Karbala’s New Computer System to Prevent Bribery, Abuse and Burning of Official Documents
Authorities in the religious centre of Karbala are planning to computerize their records and start a database of all citizens’ information. They hope it will cut out bribery, long delays, staff abuse and prevent the need to burn millions of documents when they run out of storage.
The most crowded offices in the Iraqi city of Karbala are those occupied by bureaucrats working for the federal and local government: every day, hundreds of locals come here to register land sales, report births and deaths, register marriages and undertake many other similar tasks.
But it’s never easy. The Iraqi ID card, also known as the Civil Status Identification Card, is one of the most important documents an Iraqi can have. It contains a person’s date of birth, family members’ names and marital status. The card is re-issued at various times of a person’s life and every time it is, locals must re-apply.
There are usually delays: for example, a new born child may have to wait three months before it receives such a card and officially becomes an Iraqi. This is important because that is also how long it will take to get the baby’s name entered onto the family’s ration card; a form of social welfare, the ration card system started in the early 1990s after sanctions were imposed on Iraq and it allows card holders to claim a variety of household staples.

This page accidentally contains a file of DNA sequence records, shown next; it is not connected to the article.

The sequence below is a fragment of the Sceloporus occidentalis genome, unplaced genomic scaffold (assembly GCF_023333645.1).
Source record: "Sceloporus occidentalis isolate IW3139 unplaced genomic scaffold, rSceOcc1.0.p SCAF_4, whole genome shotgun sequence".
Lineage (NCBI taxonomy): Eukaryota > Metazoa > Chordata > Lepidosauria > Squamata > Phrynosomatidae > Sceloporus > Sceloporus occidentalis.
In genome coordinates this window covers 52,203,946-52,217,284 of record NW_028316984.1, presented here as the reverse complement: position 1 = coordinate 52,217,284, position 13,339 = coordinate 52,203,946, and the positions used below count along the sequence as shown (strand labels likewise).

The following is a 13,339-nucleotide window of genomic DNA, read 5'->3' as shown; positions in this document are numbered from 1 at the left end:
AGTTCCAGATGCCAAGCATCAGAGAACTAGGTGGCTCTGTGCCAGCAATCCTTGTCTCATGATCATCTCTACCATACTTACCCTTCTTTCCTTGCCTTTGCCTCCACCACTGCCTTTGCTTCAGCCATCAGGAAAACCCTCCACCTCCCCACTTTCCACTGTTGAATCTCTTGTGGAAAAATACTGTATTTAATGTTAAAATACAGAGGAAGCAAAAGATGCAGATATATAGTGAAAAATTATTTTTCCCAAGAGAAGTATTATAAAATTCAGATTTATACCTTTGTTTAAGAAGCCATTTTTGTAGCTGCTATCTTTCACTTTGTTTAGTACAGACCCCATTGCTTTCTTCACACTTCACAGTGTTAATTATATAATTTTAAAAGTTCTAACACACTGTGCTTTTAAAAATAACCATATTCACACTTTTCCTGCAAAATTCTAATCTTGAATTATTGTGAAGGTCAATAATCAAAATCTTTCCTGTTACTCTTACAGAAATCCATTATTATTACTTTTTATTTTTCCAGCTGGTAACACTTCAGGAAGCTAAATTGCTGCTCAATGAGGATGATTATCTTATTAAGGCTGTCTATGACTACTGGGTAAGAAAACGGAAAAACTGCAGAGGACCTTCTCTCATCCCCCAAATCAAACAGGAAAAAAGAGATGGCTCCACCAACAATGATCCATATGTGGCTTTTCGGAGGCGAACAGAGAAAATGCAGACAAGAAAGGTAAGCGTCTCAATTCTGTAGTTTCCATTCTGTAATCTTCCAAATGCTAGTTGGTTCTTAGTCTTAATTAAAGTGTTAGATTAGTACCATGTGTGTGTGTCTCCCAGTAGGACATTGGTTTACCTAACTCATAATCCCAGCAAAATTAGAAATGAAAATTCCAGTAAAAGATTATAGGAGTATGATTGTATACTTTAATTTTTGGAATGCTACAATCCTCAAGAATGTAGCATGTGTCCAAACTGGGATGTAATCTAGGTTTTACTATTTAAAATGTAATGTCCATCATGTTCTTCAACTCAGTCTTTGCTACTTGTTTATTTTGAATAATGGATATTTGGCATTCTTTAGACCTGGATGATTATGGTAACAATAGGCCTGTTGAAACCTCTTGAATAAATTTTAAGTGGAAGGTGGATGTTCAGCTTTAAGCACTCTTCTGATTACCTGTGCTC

Every time a local has to go to a government department they will need to carry an array of documentation with them – things like a certificate of nationality, the ID card, a housing card and the ration card. Often photographs will also be required as are photocopies of the various aforementioned documents.
Interestingly enough – and perhaps somewhat ironically – once a local has applied for whatever they need, the papers are stored for a short time in the department’s offices. However, if they are no longer required, they are burnt.